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By Rachelle Keaton and Molly Castle Work

Local newspaper editors in Virginia say they hadn’t been aware of their publications’ roles in the 1883 Danville massacre.

“It’s just appalling,” Steven Doyle, editor of the Danville Register & Bee, said of historical headlines that were published about the 1883 Danville massacre — in which a white mob murdered six Black men and suppressed the African American vote before the statewide election. “I just can’t imagine how people thought that was OK. It’s just beyond me. … Heaven forbid that newspapers would allow that to be published now.”

This work is a collaboration of the Howard Center for Investigative Journalism and Capital News Service at the University of Maryland, Morgan State University, Hampton University, Howard University, Morehouse College, North Carolina Agricultural & Technical State University and the University of Arkansas.

But Doyle was not surprised that white-owned newspapers covered the massacre with little reference to the victims.

“Frankly, at the time, they probably wouldn’t have bothered to report if an African American was killed, period,” Doyle said. “They would only report if a white person was killed. And that’s the sad reality. … They just didn’t bother.”



Paige Mudd, executive editor of the Richmond Times-Dispatch, said: “Sadly … I think the media portrayed any violence against African Americans as being their fault.”

Doyle and Mudd said it’s hard to compare those headlines to today’s coverage because the newspapers’ approach has vastly changed.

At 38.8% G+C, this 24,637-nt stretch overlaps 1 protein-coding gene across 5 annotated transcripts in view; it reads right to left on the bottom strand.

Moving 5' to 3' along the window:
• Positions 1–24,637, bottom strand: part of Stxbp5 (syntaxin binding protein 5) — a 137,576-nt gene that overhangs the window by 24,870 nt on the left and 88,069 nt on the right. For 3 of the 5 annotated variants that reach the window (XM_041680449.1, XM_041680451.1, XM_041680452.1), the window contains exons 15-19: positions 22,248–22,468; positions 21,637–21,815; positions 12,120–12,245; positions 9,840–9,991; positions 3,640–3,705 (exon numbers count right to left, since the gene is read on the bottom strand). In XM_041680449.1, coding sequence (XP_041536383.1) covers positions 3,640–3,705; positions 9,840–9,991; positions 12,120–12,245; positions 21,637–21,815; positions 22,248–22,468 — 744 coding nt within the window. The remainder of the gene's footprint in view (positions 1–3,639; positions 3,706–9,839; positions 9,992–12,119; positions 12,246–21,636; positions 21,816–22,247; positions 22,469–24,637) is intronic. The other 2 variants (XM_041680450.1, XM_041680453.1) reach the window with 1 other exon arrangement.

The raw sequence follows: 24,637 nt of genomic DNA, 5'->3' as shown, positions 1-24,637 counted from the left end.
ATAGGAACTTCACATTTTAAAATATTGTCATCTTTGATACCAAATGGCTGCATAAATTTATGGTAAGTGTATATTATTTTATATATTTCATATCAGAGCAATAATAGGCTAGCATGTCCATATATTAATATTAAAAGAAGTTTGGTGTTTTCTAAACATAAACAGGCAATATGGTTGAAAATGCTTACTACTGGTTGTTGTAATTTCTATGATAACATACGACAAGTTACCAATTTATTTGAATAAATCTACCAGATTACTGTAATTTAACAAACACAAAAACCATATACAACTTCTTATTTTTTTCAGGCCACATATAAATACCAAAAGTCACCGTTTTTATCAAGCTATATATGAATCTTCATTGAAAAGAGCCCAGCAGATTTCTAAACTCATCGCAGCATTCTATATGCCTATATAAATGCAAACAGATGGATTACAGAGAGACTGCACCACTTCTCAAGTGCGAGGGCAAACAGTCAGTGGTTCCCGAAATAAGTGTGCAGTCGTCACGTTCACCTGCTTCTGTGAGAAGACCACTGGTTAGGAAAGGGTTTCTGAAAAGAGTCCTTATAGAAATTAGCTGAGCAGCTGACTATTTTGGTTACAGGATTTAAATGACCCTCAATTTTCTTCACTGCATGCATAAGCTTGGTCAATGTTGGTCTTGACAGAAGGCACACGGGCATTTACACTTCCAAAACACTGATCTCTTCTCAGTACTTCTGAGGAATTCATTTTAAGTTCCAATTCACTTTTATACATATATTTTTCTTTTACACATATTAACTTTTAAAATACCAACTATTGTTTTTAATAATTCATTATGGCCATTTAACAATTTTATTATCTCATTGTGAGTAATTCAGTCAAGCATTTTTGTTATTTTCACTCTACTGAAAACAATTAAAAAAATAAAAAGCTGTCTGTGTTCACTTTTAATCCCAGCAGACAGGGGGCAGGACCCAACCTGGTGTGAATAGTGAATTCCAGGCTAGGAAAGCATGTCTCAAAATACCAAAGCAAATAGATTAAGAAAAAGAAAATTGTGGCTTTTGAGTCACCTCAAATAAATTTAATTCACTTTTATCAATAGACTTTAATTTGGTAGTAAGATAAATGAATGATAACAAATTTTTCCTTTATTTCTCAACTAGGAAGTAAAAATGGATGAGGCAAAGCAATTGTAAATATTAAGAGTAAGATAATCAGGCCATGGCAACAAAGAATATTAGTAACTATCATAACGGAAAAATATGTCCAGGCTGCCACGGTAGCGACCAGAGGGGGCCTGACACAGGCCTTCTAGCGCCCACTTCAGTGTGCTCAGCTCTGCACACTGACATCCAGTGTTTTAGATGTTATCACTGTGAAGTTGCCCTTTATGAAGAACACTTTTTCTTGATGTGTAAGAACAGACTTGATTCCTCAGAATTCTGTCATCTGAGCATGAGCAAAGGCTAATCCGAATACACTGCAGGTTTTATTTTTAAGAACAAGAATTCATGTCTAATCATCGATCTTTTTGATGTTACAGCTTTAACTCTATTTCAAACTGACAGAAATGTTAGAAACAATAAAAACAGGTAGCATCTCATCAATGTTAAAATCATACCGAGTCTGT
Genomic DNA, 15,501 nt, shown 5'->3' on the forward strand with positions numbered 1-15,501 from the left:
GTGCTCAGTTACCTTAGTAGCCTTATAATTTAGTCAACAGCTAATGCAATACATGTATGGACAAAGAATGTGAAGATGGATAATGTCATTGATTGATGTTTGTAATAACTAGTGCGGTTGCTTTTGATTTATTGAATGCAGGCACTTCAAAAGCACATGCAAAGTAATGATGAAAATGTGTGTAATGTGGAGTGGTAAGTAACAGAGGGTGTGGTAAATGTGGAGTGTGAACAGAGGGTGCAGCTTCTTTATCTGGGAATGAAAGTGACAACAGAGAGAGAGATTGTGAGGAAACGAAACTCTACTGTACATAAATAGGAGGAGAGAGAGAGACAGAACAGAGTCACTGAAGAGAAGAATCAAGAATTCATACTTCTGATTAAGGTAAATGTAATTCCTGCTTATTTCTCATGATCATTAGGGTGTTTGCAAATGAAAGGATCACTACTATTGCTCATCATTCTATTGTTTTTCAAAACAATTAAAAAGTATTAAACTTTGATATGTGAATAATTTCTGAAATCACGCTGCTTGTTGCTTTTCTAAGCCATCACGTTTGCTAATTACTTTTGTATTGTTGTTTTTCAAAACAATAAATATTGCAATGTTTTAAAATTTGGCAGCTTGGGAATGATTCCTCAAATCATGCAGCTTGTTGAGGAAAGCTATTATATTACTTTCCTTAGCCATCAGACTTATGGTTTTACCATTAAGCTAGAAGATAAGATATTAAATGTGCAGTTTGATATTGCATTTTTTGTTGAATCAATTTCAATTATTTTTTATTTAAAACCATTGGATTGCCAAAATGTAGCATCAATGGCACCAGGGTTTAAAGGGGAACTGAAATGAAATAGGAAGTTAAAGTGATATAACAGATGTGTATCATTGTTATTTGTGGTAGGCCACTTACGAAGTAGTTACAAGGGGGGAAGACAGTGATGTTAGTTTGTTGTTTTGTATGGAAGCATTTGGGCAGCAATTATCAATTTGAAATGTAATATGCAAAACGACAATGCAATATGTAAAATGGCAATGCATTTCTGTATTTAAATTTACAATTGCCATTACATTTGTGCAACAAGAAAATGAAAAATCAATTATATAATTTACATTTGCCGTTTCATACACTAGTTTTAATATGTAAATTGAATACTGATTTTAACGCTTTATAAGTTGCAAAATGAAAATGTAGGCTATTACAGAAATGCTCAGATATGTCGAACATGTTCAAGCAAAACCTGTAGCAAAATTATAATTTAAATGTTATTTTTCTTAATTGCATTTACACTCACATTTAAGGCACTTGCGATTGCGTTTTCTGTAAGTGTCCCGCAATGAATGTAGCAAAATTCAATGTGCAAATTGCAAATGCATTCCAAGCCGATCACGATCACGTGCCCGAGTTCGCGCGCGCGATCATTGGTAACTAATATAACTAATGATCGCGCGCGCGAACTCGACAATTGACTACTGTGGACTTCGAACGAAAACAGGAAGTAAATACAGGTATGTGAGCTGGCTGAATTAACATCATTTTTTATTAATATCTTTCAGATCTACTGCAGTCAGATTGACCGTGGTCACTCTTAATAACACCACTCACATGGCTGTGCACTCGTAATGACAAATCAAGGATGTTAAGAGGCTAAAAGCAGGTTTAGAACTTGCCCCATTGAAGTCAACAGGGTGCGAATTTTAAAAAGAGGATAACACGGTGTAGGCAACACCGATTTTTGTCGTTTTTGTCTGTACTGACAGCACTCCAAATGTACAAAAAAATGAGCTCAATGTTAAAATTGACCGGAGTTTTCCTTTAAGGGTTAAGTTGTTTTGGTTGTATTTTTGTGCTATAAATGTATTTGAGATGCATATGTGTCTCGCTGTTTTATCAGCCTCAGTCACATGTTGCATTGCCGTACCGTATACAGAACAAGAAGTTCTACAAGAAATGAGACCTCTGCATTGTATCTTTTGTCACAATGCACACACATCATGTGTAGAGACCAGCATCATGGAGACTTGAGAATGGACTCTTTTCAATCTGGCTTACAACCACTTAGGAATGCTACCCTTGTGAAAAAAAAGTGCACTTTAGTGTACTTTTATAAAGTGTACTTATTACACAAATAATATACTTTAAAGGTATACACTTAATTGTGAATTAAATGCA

Mudd said the Richmond Times-Dispatch has made a concerted effort in recent years to cover communities that “traditionally have been underrepresented or marginalized by the media.”

“If you look at our coverage now versus a couple of years ago,” Mudd said, “you’ll see much more diversity in terms of sources, in terms of topics and in terms of communities that we cover. I think that’s our main responsibility — to show readers and to show the community that we care about them and their priorities.”

Danville Register & Bee
The Danville Register & Bee and the Richmond Times-Dispatch were white-owned newspapers in operation at the time of the 1883 massacre. Both newspapers are still in existence today, but neither has formally acknowledged their problematic historical coverage of Black communities. (Molly Castle Work / University of Maryland)

The Richmond-Times Dispatch is also working to diversify its staff to make sure it reflects the makeup of the community, Mudd said. Doyle said the Danville Register & Bee is not as diverse as he’d like, but diversity is a company priority.

Neither the Danville Register & Bee nor the Richmond Times-Dispatch has formally acknowledged their problematic historical coverage of Black communities. But Mudd said her team has spent “some time reflecting on what we have done in the past, how we have learned from that and where we go from here.” She declined to provide specifics.

“The history needs to be studied,” said John Crane, a reporter at the Danville Register & Bee. “Newspapers should look back and find out the truth of what happened instead of just the whitewashed version that was propagated by white people back then.”

Top Photo: Local newspaper editors in Virginia said they hadn’t been aware of their publications’ roles in the 1883 Danville massacre, but said their approaches have vastly changed. (Rachelle Keaton / Morgan State University)